Some researchTrusted Source suggests that selenium can be used to treat the symptoms of hyperthyroidism.
Selenium is a mineral that naturally occurs in water, soil, and foods like nuts, fish, beef, and grains. It can also be taken as a supplement.
Graves’ disease, the most common cause of hyperthyroidism, is associated with thyroid eye disease (TED), which can be treated with selenium. Remember, though, that not everyone with hyperthyroidism has TED.
It’s best to consult your doctor before taking a supplement like selenium, as there are some possible side effects and selenium shouldn’t be taken in combination with certain medications.
Lemon balm, a plant that’s a member of the mint family, is thought to be a treatment for Graves’ disease. In theory, this is because it reduces thyroid-stimulating hormone (TSH).
However, there’s a lack of research on this claim. There’s insufficient evidence to assess whether lemon balm effectively treats hyperthyroidism.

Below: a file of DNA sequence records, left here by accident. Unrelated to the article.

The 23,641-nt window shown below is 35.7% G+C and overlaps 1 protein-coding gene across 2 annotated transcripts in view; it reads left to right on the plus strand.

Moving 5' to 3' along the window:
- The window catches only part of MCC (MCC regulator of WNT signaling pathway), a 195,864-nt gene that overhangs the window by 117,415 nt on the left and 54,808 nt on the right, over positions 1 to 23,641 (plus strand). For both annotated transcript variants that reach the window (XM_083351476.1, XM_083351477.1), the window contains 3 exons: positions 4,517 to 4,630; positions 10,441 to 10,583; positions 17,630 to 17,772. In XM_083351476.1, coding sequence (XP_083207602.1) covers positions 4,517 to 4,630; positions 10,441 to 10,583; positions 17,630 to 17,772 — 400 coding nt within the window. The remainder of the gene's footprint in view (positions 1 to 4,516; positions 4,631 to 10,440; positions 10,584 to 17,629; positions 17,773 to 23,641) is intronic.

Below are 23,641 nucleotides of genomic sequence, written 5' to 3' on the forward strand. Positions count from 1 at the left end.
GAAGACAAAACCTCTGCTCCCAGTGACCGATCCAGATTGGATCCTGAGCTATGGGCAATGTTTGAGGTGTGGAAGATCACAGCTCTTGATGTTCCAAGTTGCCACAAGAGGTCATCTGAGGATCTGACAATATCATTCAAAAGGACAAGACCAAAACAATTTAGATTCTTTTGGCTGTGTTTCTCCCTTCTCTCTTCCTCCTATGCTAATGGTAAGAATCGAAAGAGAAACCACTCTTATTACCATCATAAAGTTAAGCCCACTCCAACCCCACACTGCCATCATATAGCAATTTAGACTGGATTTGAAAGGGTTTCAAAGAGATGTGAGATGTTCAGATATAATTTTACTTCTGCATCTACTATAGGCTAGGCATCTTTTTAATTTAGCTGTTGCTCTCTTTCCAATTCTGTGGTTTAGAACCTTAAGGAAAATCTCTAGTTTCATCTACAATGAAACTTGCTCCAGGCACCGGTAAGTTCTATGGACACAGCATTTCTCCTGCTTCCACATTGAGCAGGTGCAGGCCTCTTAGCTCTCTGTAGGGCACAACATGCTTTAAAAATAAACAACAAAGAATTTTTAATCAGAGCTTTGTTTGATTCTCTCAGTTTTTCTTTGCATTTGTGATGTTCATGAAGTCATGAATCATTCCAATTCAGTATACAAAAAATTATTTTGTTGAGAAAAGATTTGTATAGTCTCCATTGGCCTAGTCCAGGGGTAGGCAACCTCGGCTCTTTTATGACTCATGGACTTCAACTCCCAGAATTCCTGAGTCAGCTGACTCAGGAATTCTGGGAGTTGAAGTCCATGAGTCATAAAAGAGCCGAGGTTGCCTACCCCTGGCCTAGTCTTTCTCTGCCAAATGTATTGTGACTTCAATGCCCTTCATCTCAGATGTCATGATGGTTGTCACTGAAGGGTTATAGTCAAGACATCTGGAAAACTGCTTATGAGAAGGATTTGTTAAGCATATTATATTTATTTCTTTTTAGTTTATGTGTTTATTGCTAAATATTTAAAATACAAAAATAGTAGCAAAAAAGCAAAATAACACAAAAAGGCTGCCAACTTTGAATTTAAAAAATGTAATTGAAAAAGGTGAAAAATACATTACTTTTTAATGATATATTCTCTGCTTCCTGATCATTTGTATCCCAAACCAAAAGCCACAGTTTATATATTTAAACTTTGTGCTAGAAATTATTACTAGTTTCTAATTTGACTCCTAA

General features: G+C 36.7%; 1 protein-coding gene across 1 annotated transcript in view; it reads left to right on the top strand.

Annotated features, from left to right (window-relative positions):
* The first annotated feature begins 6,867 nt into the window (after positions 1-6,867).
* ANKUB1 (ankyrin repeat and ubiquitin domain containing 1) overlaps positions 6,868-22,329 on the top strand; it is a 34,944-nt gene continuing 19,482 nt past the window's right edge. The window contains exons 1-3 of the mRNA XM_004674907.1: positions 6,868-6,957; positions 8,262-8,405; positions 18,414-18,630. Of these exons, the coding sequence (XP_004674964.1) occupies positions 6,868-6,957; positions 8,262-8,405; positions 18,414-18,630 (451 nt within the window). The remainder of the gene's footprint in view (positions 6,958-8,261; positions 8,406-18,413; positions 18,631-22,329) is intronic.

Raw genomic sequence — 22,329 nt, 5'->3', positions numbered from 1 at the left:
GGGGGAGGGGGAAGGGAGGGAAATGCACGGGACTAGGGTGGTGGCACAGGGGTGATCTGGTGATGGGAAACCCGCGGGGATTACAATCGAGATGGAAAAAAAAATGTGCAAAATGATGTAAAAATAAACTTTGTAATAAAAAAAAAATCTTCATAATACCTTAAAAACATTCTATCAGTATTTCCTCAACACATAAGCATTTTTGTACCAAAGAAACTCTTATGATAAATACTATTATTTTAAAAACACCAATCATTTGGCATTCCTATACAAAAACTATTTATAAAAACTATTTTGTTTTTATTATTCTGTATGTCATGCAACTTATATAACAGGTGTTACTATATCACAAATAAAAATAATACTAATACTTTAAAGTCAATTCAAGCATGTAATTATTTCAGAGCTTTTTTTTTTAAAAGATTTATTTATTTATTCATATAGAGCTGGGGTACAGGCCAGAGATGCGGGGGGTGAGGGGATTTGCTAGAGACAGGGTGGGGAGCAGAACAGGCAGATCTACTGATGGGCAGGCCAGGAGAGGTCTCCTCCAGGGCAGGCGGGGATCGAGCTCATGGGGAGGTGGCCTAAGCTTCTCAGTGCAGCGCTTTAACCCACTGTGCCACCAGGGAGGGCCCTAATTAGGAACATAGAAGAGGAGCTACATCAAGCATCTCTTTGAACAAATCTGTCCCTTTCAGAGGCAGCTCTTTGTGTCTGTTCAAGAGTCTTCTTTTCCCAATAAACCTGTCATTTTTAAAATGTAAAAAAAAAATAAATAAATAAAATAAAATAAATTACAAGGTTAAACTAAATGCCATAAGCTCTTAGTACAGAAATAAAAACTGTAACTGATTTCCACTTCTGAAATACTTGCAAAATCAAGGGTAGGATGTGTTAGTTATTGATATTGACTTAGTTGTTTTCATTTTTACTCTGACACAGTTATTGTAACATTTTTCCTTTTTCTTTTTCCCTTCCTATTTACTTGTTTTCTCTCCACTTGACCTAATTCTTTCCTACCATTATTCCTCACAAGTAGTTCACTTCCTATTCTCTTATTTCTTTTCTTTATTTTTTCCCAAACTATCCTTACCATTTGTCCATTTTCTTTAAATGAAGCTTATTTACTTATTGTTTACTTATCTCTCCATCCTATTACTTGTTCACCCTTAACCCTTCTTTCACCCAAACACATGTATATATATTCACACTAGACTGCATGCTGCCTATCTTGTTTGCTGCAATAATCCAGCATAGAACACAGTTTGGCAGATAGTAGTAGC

Lemon balm can be consumed as a tea or in the form of a supplement. Relax with a cup of lemon balm tea may at least be healing as a stress management technique.
Lavender and sandalwood essential oils
While many people swear by using essential oils to manage the symptoms of hyperthyroidism, there’s insufficient research on this claim.
Lavender and sandalwood essential oils can, for example, reduce feelings of anxiety and help you feel calm. This might help you fight nervousness and sleeplessness, both symptoms of hyperthyroidism.
A dietary fiber, glucomannan is found in the form of capsules, powders, and tablets. It’s often derived from the root of the konjac plant.
One promising study from 2007Trusted Source suggests that glucomannan could be used to lower the levels of thyroid hormones in people with hyperthyroidism, but more evidence is needed.